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Bust Bugs with the Byebug Bug Debugger

Byebug is a helpful and easy-to-use debugger made for Ruby. It allows developers to use traditional debugging features to help identify what is happening in a program while it's running. Byebug was created by David Rodriguez in hopes of building a better Ruby debugger.

The core features of Byebug include stepping through a program, setting breakpoints to pause a program, basic REPL functionality, and variable tracking.

Starting Byebug

There are several ways to start a debugging session with Byebug. If you want to start the debugger from the first line of code, you can run your file from the command line and add the "byebug" prefix: $ byebug /path/to/ruby_file.rb. Alternatively, adding the keyword byebug to the source code will trigger a breakpoint and start a byebug session on execution:

def printer(n)

    # breakpoint will trigger here

    n.times do |i|
        puts "This is round #{i}"
    puts "hello"
    puts "world"


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Stopping Byebug

Getting out of a byebug session is just as easy as getting into one. You can terminate a byebug session at any time by using the quit or q command. However, developers should be mindful that code following the current breakpoint will not execute once the byebug session is terminated using quit.

Navigating a Byebug Session


It's always great to have quick access to info on what commands you can run while in a byebug session. The help command will return a list of useable commands. help <command-name> will return information specific to that command.
byebug help output


The continue command allows the program to continue running after hitting a breakpoint. The program will continue to run until finishing or hitting another breakpoint. Additionally, when an integer is passed as an argument (e.g., continue 5), the program will execute the number of lines passed as an argument before initiating another breakpoint. Alternatively, the continue! variation will run the program and ignore any future breakpoints.


The next command will execute the next line of code and only the next line of code. However, the next command will step over method calls. It will also accept an integer as an argument and will execute the number of lines passed as the argument.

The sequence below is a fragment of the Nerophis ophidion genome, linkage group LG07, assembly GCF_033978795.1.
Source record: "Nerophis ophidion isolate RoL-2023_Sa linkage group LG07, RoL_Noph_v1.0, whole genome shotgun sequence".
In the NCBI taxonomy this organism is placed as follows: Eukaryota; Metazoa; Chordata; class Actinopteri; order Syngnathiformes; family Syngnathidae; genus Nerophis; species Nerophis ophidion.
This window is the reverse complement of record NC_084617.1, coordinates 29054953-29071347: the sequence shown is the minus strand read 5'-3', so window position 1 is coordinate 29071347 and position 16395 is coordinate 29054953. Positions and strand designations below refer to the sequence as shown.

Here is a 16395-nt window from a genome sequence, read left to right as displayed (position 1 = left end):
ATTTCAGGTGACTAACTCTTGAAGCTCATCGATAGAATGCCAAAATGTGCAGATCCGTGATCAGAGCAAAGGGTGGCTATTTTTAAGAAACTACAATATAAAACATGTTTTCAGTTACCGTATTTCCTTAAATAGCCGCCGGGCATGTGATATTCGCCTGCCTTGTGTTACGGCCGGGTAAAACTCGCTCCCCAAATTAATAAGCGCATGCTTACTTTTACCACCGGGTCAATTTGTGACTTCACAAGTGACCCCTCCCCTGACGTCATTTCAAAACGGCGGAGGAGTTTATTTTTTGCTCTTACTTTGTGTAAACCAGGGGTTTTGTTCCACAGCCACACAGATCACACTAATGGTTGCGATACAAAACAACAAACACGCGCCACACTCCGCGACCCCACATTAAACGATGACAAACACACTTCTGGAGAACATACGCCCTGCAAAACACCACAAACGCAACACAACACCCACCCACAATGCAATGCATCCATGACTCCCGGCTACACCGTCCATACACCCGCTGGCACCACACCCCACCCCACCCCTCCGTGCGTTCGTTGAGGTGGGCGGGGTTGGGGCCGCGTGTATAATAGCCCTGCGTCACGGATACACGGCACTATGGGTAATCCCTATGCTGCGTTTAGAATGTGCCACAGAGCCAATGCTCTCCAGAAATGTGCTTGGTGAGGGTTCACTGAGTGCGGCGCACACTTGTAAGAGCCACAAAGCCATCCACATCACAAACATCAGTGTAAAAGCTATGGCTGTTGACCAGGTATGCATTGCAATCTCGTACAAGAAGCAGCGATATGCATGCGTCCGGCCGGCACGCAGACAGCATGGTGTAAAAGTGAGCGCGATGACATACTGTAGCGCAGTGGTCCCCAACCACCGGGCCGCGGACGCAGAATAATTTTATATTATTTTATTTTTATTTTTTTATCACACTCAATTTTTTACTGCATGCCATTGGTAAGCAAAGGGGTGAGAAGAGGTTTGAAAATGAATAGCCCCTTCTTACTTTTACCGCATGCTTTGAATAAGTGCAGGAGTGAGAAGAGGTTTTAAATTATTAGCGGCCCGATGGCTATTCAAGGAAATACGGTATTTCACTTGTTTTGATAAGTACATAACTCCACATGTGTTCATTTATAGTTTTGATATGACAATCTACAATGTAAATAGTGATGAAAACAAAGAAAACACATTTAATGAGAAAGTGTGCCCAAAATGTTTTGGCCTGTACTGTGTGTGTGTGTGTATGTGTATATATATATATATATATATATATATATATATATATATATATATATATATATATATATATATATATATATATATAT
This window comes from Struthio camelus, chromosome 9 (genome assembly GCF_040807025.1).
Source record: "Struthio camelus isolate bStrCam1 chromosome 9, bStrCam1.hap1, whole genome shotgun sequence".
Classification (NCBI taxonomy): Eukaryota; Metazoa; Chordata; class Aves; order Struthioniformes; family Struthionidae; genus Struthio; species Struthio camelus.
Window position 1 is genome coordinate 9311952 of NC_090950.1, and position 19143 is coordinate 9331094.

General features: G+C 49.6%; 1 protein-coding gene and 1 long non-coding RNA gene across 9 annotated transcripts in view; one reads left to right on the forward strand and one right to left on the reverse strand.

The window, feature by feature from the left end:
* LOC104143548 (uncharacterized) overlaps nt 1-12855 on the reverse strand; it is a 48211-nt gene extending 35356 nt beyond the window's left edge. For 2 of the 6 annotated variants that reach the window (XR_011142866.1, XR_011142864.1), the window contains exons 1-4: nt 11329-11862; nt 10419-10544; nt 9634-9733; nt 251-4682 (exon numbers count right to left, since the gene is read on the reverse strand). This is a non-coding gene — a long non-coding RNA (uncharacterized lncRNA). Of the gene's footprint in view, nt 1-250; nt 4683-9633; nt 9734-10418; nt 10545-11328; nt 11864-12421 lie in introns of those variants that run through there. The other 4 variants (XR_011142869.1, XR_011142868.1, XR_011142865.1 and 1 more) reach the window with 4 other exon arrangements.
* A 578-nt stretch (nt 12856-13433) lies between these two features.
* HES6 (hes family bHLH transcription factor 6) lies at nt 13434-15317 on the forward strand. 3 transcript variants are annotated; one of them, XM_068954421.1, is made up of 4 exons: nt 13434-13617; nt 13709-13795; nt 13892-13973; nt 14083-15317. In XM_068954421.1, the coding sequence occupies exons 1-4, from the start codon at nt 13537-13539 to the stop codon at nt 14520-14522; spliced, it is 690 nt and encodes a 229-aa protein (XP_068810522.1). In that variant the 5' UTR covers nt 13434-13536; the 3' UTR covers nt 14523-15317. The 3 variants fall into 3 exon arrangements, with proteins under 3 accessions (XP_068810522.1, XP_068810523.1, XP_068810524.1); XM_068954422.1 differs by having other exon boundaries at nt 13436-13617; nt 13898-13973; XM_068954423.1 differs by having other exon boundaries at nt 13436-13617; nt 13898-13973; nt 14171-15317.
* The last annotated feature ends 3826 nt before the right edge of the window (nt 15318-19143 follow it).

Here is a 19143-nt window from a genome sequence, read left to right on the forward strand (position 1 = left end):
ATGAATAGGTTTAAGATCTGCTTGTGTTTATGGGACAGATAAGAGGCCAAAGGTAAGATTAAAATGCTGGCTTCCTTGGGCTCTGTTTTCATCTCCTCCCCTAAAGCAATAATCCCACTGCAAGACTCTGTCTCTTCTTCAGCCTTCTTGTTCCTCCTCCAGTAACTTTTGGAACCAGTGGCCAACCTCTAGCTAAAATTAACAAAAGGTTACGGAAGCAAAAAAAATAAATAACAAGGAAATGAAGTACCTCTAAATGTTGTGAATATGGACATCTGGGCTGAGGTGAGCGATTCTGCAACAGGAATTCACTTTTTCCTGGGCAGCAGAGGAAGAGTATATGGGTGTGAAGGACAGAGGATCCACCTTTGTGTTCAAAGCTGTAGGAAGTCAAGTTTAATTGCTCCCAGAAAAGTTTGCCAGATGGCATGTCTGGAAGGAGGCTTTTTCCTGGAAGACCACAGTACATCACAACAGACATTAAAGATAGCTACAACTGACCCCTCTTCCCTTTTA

step is similar to next with the key difference being that step will step into (and execute) method calls. Since byebug remembers the last command you entered, simply hitting return/enter will continue running the program one line at a time with each press. Combining this feature with byebug's REPL functionality allows developers to access information about a program's state throughout each step of the program's execution.

In this example, entering next would cause byebug to skip the loop and jump to line 8. Entering step will cause the first line of the loop to run. Subsequent step commands will continue executing the loop. While inside the loop, we can access the value of i at any time using byebug's REPL functionality.

next step example


As the name implies, restart will terminate and restart the program in byebug. This could save a few steps as you go through rounds of debugging.


It was a surprise to find that you can enter an IRB or VIM session during a byebug session. Simple type irb to initiate the session. When you exit IRB, you'll be right where you left off in the byebug session.

These commands only begin to scratch the surface of what you can do with byebug. I'd recommend the following resources if you want to take a deeper dive on how to use this fantastic Ruby debugging tool.


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